Pride, visibility, and the blue uniform

The controversy over police presence at the St. John’s Pride parade has revealed more about the politics of solidarity than some of us wanted to know.

You see a man holding a gun. It’s pointed at another man, or maybe a woman. You can’t quite see the other person. Do you try to stop the man from firing the gun? Perhaps you want to yell at him, “Hey you! Put down that gun!”

You could do that, but you probably don’t. You value your own safety and perhaps also the safety of someone standing close behind you. But even more, you don’t want to be implicated, to get caught on the wrong side of the action, or to be seen as responsible for what happens next. It is doubtful that you will risk such exposure.

It is also unlikely that you will intervene if the man holding the gun is wearing a police uniform. So it comes down to appearances.

The recent controversy over St. John’s Pride’s request that police officers refrain from wearing uniforms in the Pride parade revealed a number of diverging perspectives on the role of police in queer communities, both historical and present-day.

On the issue of the police at Pride, there was a fairly straight-forward understanding of what visibility is and what benefit it might have for LGBTQ people. For some, being ‘out’ was a clear indication of embracing a positive gay and lesbian identity. Similarly, the presence of lesbian and gay officers in uniform at Pride suggested respect and tolerance on the part of police for LGBTQ folks. It is hard to argue against tolerance, as it is certainly better than hostility.

But the debate revealed much more than the growth of tolerance and the waning of hatred. Such a framing fails to show the ways in which police have been present and invisible within queer communities and how this has changed over time.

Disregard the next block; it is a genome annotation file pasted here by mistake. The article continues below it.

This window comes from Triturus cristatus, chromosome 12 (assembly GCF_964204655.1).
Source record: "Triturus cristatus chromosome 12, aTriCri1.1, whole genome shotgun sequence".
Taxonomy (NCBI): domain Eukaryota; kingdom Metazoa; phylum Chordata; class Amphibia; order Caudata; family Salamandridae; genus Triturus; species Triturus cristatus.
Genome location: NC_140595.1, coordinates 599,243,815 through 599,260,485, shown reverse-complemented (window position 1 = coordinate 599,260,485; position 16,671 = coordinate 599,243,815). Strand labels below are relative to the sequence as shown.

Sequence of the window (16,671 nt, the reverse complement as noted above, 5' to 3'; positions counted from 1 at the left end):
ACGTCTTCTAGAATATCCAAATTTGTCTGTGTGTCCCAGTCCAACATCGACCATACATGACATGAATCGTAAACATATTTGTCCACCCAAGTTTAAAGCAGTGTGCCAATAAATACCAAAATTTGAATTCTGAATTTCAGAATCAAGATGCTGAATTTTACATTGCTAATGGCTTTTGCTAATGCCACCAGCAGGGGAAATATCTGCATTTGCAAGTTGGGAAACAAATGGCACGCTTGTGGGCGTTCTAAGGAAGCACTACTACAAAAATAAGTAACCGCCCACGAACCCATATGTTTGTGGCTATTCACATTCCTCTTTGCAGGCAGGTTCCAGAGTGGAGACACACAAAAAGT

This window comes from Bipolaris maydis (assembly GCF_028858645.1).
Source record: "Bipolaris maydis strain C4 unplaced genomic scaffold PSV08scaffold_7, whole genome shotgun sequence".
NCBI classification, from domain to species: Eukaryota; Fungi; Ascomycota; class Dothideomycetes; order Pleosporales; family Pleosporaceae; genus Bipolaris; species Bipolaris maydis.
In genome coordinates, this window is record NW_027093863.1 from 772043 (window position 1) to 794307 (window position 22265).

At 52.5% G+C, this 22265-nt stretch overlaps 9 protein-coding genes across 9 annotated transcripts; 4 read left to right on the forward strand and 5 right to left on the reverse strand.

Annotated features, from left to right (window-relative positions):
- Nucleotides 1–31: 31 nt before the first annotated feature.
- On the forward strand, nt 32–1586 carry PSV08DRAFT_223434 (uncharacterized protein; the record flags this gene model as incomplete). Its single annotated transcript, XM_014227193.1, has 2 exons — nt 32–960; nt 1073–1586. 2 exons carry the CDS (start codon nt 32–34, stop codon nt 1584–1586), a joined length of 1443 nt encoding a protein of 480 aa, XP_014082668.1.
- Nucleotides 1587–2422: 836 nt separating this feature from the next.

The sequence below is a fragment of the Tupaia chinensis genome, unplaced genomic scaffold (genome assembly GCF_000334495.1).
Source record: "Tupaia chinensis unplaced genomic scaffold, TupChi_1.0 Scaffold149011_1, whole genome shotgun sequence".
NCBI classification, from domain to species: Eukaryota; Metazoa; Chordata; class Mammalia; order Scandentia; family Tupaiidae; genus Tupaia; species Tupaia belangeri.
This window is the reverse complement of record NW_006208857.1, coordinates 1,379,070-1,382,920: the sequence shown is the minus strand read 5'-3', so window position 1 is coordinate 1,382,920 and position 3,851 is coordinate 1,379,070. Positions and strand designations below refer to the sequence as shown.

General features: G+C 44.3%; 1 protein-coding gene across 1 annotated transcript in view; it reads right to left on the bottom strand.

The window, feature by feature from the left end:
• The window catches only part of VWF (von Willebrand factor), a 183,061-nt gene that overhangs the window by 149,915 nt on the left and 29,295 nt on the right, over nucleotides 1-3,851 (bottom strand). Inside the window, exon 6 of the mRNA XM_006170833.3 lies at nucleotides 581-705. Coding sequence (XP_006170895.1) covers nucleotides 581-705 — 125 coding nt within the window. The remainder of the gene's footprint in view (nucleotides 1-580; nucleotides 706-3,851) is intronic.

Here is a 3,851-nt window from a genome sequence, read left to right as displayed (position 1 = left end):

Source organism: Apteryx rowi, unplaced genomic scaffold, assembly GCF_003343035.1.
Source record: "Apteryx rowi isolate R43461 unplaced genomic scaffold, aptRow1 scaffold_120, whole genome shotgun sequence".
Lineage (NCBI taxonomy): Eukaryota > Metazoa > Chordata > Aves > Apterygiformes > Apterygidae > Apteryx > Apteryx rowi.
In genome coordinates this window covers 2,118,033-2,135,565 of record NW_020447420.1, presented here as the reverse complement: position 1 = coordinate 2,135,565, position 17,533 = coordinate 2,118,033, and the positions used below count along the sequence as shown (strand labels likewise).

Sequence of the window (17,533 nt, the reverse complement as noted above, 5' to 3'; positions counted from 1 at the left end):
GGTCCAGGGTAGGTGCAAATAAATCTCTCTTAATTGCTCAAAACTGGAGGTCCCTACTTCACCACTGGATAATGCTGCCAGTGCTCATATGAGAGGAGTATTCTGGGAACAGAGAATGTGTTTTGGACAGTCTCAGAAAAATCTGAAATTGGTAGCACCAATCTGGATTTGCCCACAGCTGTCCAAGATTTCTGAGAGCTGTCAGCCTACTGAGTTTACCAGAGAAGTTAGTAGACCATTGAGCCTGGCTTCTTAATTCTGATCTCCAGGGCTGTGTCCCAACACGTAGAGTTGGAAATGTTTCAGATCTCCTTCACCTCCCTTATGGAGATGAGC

Indeed, the uniform means different things to different people and at this time the sense of respect and honour associated with wearing a uniform has been set against the concerns of others who respond to the uniform as a symbol of state power and harassment directed at vulnerable groups.

LGBTQ communities and violence

The relationship between police and queers in Canada has a long and fraught history. RNC Cst. Mike Ghaney referred to this reality in his open letter to the board of St. John’s Pride, in which he noted that Pride itself came about as a reaction to intrusive and violent police actions aimed at lesbians and gay men.

Ghaney does not flesh out that history, so I will map a few historical points about the regulation of sexuality in the Canadian post-war period to help explain why some queers might feel uncomfortable with having uniformed officers at Pride.

In the 1950s and ‘60s the federal government operated what was known as ‘the fruit machine‘ — a concerted effort to purge the military, the civil service, and the RCMP of gays and lesbians. During this period people were arrested for homosexuality in Canada and the threat of arrest was used often used as blackmail.

This changed in 1969 with the Criminal Law Amendment Act, effectively widening access to divorce and decriminalizing homosexual acts in private. The legislation also introduced new age of consent laws for anal sex outside of marriage. Vaginal sex was legal at 16, but the age for anal sex was set at 21, reduced to 18 years of age in 1987. While same-sex couples gained access to legal marriage in 2005, the age differential remains intact for sex outside marriage. Such laws have palpable effects and inform how police enforcement takes place.

 Often forgotten is the longtime presence of plainclothes officers in queer spaces such as bars, back alleys, rallies and demonstrations throughout the last century in Canada.

Often forgotten is the longtime presence of plainclothes officers in queer spaces such as bars, back alleys, rallies and demonstrations throughout the last century in Canada.

In this way, one could argue that the visibility of cops does not guarantee anything about the actual presence or absence of police. A notable example is the RCMP infiltration of gay activist groups such as those formed in protest of the 1976 Olympics in Montréal, at which time police did not identify themselves as officers and instead worked to investigate gay activism in an effort to apprehend, disarm, and prevent it.